Holy QuestionsApril 3, 2020 - 12:00 am
And when your children ask you, “What does this ceremony mean to you?” then tell them, ‘It is the Passover sacrifice to the LORD, who passed over the houses of the Israelites in Egypt and spared our homes when he struck down the Egyptians.’” — Exodus 12:26-27
During this month, I’m sharing with you weekly devotions based on my book, Generations to Generations: Passing on the Legacy of Faith to Our Children. These devotions are tied to the holy observance of Passover, or Pesach in Hebrew, which commemorates the Exodus and redemption of the people of Israel from bondage in Egypt. This year, Passover is celebrated at sundown April 8 to sundown April 16.
One of my earliest memories is of my father eating an entire tablespoon of traditional bitter herbs on Passover. The horseradish was so bitter that his eyes filled with tears, and it looked as though he was weeping at our holiday meal.
I asked my father why he was crying, and he responded, “So that you would ask!” One of my older sisters then explained that the purpose of eating bitter herbs was to remind us of the bitter enslavement of the Israelites and the tears that they shed. From my father’s perspective, he was just as proud of me for asking the question as he was with my sister for knowing the answer, and I got the invaluable sense that asking questions is a good thing.
Judaism values asking questions because it is through asking that we learn and grow. Our tradition teaches, “A person who is shy cannot learn,” meaning a person who doesn’t ask questions will miss countless learning opportunities. This is why on Passover we encourage our children to ask questions. If we want them to learn about their faith, we must instil the value of asking about their faith on that night and for years to come.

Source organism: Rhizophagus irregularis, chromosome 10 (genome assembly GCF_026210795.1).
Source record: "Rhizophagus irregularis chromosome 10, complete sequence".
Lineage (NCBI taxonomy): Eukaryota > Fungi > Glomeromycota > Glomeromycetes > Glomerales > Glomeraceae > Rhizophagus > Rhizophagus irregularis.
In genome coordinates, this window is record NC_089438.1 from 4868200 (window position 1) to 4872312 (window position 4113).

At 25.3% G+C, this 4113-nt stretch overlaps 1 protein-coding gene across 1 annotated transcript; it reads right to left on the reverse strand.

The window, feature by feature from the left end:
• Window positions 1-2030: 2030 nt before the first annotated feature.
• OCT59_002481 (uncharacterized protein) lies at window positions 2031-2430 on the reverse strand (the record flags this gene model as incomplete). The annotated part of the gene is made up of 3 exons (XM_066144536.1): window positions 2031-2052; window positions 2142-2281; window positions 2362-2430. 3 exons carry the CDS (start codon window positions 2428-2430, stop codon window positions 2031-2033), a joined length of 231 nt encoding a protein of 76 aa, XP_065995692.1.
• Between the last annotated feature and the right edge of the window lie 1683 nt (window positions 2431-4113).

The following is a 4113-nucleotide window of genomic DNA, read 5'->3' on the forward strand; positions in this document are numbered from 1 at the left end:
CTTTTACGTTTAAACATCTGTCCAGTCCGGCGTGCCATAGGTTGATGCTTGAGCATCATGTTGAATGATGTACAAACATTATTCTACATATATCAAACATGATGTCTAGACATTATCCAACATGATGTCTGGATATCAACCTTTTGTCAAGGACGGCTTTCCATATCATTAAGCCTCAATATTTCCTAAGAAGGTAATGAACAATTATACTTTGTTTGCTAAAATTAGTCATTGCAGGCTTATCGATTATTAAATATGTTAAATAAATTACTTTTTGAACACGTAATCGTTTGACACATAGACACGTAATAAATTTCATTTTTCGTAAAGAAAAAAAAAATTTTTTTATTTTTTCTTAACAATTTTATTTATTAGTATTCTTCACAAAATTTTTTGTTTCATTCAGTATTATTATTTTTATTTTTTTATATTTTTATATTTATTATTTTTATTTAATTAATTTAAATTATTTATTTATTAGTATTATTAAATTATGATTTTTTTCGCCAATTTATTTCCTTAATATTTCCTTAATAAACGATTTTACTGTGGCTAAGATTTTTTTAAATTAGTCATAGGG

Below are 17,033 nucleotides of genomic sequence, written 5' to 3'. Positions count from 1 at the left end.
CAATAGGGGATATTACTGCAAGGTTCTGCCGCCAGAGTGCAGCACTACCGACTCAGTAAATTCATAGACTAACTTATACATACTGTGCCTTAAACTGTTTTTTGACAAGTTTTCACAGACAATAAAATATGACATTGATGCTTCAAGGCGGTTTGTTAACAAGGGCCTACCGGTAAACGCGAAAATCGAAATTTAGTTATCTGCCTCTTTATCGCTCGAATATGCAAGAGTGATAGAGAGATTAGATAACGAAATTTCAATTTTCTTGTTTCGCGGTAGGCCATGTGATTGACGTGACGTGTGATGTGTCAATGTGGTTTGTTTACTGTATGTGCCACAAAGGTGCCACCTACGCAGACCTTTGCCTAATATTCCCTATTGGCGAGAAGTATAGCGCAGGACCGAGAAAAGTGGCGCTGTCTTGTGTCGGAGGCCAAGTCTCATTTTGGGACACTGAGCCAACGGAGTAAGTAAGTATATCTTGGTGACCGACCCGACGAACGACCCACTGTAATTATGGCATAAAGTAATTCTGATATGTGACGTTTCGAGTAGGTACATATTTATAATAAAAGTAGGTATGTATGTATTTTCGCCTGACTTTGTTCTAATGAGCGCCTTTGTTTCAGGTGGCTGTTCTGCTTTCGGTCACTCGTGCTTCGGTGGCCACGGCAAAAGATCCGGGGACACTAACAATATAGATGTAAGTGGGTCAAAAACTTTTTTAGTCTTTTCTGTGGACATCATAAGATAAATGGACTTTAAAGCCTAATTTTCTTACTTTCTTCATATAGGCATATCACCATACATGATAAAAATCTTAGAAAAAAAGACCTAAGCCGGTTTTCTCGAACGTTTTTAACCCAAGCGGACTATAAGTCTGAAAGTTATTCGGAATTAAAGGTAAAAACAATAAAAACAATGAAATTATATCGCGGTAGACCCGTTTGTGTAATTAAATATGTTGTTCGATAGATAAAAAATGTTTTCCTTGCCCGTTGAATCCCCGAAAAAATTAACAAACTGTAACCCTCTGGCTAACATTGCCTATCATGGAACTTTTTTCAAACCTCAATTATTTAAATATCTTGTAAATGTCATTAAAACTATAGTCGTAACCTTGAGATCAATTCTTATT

As parents, we are all familiar with the stage that most children go through when all they ask is “why?” Why does the grass grow? Why do we have to brush our teeth? Why do we have to go to bed at 8 p.m.? It’s a seemingly endless stream of “whys,” from the time they get up to the time they go to sleep. Too often, we are in a rush or have had enough of answering questions for the day, and it’s tempting to become irritated and shout back, “because that’s just the way it is!”
Yet, every Passover, I am reminded to treat these questions as holy. These seemingly inconsequential questions have a value beyond what I understand. Each time a child asks a question, it is an opportunity for us to encourage asking questions in the future, and consequently, to inspire a lifetime of learning.
Your turn: Download a complimentary sample of my new book, Generation to Generation, at generationbook.org to learn more about passing on our faith to the next generation.